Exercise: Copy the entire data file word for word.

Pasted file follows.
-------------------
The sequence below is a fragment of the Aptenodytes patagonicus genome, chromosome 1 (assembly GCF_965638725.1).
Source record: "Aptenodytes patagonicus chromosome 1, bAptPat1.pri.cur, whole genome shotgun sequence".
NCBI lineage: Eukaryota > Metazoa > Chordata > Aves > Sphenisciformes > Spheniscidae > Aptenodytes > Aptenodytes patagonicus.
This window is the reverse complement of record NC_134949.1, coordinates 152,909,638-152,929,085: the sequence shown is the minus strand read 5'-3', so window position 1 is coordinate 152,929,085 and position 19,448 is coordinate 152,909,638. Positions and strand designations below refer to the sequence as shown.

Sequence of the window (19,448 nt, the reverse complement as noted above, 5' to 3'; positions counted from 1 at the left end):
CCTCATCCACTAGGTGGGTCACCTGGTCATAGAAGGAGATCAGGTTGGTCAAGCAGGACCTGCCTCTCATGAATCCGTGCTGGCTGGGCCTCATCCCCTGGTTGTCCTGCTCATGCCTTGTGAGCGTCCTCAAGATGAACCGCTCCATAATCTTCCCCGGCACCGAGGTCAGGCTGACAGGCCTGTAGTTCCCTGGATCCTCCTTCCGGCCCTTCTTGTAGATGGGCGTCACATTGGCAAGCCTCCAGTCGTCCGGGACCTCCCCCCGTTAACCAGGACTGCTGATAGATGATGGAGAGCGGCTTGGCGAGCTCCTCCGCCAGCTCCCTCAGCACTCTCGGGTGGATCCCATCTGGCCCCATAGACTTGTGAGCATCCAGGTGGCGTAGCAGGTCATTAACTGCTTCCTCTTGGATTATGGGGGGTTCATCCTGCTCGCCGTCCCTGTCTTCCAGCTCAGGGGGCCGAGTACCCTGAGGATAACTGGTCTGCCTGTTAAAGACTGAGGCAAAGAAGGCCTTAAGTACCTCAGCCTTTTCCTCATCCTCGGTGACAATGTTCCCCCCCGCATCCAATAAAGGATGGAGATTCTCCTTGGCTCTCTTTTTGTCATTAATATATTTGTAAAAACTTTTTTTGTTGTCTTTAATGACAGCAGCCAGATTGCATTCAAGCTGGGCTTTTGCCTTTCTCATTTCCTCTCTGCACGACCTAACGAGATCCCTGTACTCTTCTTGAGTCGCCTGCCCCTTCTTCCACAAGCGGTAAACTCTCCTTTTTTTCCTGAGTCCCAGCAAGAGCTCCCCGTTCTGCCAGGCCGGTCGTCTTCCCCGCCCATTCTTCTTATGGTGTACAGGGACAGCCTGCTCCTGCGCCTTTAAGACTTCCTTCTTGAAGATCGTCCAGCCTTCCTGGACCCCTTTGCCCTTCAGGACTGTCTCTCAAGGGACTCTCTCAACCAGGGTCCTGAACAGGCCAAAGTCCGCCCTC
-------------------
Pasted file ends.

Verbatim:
The sequence below is a fragment of the Aptenodytes patagonicus genome, chromosome 1 (assembly GCF_965638725.1).
Source record: "Aptenodytes patagonicus chromosome 1, bAptPat1.pri.cur, whole genome shotgun sequence".
NCBI lineage: Eukaryota > Metazoa > Chordata > Aves > Sphenisciformes > Spheniscidae > Aptenodytes > Aptenodytes patagonicus.
This window is the reverse complement of record NC_134949.1, coordinates 152,909,638-152,929,085: the sequence shown is the minus strand read 5'-3', so window position 1 is coordinate 152,929,085 and position 19,448 is coordinate 152,909,638. Positions and strand designations below refer to the sequence as shown.

Sequence of the window (19,448 nt, the reverse complement as noted above, 5' to 3'; positions counted from 1 at the left end):
CCTCATCCACTAGGTGGGTCACCTGGTCATAGAAGGAGATCAGGTTGGTCAAGCAGGACCTGCCTCTCATGAATCCGTGCTGGCTGGGCCTCATCCCCTGGTTGTCCTGCTCATGCCTTGTGAGCGTCCTCAAGATGAACCGCTCCATAATCTTCCCCGGCACCGAGGTCAGGCTGACAGGCCTGTAGTTCCCTGGATCCTCCTTCCGGCCCTTCTTGTAGATGGGCGTCACATTGGCAAGCCTCCAGTCGTCCGGGACCTCCCCCCGTTAACCAGGACTGCTGATAGATGATGGAGAGCGGCTTGGCGAGCTCCTCCGCCAGCTCCCTCAGCACTCTCGGGTGGATCCCATCTGGCCCCATAGACTTGTGAGCATCCAGGTGGCGTAGCAGGTCATTAACTGCTTCCTCTTGGATTATGGGGGGTTCATCCTGCTCGCCGTCCCTGTCTTCCAGCTCAGGGGGCCGAGTACCCTGAGGATAACTGGTCTGCCTGTTAAAGACTGAGGCAAAGAAGGCCTTAAGTACCTCAGCCTTTTCCTCATCCTCGGTGACAATGTTCCCCCCCGCATCCAATAAAGGATGGAGATTCTCCTTGGCTCTCTTTTTGTCATTAATATATTTGTAAAAACTTTTTTTGTTGTCTTTAATGACAGCAGCCAGATTGCATTCAAGCTGGGCTTTTGCCTTTCTCATTTCCTCTCTGCACGACCTAACGAGATCCCTGTACTCTTCTTGAGTCGCCTGCCCCTTCTTCCACAAGCGGTAAACTCTCCTTTTTTTCCTGAGTCCCAGCAAGAGCTCCCCGTTCTGCCAGGCCGGTCGTCTTCCCCGCCCATTCTTCTTATGGTGTACAGGGACAGCCTGCTCCTGCGCCTTTAAGACTTCCTTCTTGAAGATCGTCCAGCCTTCCTGGACCCCTTTGCCCTTCAGGACTGTCTCTCAAGGGACTCTCTCAACCAGGGTCCTGAACAGGCCAAAGTCCGCCCTC